Daniels Health estimates that U.S. hospitals use 35 million sharps containers each year to dispose of needles, scalpels and other biohazardous material. The manufacture, use, and disposal of these containers generates around 96,000 metric tons of carbon dioxide equivalents. The Sharp Smart system reduces CO2 emissions by 84%, which exceeds the 28% target set for all U.S. federal buildings to meet by 2020. Applied to all U.S. hospitals, it's estimated that this method will reduce greenhouse gas production by 18,000 tons and 57,000 MTCO2eq annually.

4. Making surgery greener

When it comes to surgery, the majority of waste comes from operating and delivery rooms. There have been many surgical innovations in the past few years to make our surgeries more environmentally friendly. Reducing items in the basic surgical kit has a big impact on the environment, while a new biodegradable cast material made out of wood chips is shaking up the industry. Here are a few other changes that can make a big impact:

  • Reusable cloth patient gowns instead of disposable ones
  • Offer customers online bill pay to save paper
  • Steam-based sterilization cuts down on chemical use

As many hospitals are finding out, making surgery practices greener is often the most cost-effective choice! For example, the San Diego branch of Kaiser Permanente switched to recycling their SUDS (single-use devices) and were rewarded with $300,000 in savings for one year! Another great source of savings is energy-efficient power. When facilities do an energy efficient update, they can expect to save 25-45% of the hospital's energy bill.

5. Medical centers saving water

Modern U.S. hospitals also use a lot of water. Some hospitals are combating water usage issues by switching to locally-sourced produce in their cafeterias. Another innovative idea is to compost food waste so that local farms can use it as fertilizer. The Virginia Mason Medical Center in Seattle is a shining example of how to improve upon water use. Their facilities saved more than 6 million gallons of water each day with the following steps:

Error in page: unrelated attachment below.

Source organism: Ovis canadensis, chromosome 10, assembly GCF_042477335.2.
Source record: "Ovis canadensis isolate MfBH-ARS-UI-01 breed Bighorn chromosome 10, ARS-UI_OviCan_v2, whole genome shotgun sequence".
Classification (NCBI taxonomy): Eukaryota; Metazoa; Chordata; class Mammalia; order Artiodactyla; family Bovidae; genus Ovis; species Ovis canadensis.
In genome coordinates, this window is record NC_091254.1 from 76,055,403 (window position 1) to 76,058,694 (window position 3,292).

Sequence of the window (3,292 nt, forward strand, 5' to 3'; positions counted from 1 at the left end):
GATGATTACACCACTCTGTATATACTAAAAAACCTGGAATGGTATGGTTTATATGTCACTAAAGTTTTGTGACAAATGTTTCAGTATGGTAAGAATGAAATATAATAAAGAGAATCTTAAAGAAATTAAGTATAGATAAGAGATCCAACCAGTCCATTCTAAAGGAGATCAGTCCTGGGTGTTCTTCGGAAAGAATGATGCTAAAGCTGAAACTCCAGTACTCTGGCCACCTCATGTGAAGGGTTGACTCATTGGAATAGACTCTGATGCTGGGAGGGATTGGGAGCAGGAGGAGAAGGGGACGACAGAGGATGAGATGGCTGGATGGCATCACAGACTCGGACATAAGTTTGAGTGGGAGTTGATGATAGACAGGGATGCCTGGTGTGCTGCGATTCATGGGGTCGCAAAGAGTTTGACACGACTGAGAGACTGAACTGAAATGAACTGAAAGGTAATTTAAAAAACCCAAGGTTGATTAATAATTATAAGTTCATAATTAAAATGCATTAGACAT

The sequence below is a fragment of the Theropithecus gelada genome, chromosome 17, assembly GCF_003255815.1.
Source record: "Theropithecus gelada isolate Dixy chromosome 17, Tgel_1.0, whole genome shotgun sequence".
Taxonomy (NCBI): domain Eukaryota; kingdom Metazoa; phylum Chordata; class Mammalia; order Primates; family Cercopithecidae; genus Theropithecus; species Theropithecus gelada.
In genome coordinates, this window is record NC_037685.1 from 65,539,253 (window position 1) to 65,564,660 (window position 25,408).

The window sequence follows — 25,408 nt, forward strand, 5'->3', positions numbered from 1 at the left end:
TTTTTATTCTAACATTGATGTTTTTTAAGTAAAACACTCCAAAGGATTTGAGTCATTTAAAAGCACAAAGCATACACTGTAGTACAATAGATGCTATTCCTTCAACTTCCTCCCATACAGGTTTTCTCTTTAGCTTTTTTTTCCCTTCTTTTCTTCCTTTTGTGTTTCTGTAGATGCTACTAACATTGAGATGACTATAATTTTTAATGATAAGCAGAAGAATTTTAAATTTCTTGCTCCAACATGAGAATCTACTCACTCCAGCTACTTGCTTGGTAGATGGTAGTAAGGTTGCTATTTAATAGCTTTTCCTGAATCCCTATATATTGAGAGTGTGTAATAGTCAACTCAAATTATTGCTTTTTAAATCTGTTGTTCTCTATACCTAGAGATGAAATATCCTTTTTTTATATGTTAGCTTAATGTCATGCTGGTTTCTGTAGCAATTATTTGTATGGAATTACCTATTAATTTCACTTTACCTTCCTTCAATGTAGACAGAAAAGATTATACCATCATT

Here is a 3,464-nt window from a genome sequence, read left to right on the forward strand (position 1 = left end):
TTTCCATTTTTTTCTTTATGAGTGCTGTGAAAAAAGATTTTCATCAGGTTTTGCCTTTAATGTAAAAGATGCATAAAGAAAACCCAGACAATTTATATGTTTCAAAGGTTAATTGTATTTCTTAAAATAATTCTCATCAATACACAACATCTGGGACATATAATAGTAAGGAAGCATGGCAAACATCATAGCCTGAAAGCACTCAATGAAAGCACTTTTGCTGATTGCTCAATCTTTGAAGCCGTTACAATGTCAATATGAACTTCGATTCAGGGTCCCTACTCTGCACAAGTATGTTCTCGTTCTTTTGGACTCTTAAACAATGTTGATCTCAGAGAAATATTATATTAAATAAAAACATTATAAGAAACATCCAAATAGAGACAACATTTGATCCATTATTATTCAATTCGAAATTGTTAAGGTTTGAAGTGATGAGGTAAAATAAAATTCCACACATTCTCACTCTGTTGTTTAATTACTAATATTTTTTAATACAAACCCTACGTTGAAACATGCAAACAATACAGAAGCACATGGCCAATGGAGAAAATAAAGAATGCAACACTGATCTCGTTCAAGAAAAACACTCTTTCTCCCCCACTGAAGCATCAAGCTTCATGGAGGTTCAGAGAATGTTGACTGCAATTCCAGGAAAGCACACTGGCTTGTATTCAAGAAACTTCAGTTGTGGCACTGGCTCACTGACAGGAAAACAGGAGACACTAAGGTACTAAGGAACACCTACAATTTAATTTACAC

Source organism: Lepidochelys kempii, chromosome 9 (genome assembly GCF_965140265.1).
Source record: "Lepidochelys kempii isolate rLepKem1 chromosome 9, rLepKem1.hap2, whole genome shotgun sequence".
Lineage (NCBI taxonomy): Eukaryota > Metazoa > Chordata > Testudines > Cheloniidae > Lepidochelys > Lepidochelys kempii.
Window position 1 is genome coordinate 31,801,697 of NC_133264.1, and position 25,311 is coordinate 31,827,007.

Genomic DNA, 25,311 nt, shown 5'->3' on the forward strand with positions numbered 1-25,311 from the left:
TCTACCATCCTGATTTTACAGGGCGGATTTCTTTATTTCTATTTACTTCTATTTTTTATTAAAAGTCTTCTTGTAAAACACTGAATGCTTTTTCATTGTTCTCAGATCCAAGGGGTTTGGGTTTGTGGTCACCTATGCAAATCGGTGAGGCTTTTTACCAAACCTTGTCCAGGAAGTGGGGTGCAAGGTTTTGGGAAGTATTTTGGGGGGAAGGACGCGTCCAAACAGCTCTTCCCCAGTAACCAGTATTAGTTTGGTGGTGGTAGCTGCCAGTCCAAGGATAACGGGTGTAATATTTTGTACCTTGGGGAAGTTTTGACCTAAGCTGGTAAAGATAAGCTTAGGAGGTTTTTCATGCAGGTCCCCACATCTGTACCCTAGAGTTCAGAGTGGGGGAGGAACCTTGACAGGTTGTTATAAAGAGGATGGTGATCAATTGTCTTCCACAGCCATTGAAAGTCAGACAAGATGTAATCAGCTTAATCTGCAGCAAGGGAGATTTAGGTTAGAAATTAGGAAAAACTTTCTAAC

• Replacing their linear accelerator with a better model
  • Switching out toilets, faucets and showers with efficient models
  • Using high-efficiency dishwashers and washing machines

6. Johns Hopkins Continues as a Leader in Green Practices Including Electronic Waste Recycling

Johns Hopkins Hospital was recognized in 2010 for their practice of recycling all varieties medical equipment. Today they have expanded their efforts by encouraging offices to qualify for green certifications. So far, 48 offices have been certified. The hospital has earned 13 local and national recognitions related to sustainability. In the past year they have recycled 250,000 pounds of single use devices, equipment and furniture.

Make Your Workplace Greener Today!

As the green movement continues to grow, more people in the industry are taking the lead, finding innovative, practical, and cost-effective ways to reduce healthcare's massive carbon footprint. We hope you've been inspired by these green initiatives within healthcare.

Looking for Help Disposing of Medical Electronic Waste?

Meet your HIPAA obligation, protect your patient’s data, and protect the environment – and human health – from the negative impacts of e-waste by working with a professional, certified e-waste disposal company.

Mayer Alloys Corporation is an R2 compliant provider in partnership with OmniSource Electronic Recycling, an R2 Certified Recycler. Mayer will provide you with peace of mind that you are disposing of your organization’s electronic waste safely and responsibly. All electronic waste is recycled in an R2 Certified facility. All hard drives are destroyed and Certificates of Destruction in compliance with Department of Defense (DoD) security standards are provided. For more information about electronic recycling check out our Ultimate Guide To Corporate Electronic Recycling.

 

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Keep coming back to the Mayer Ewaste Blog for more information about electronic recycling.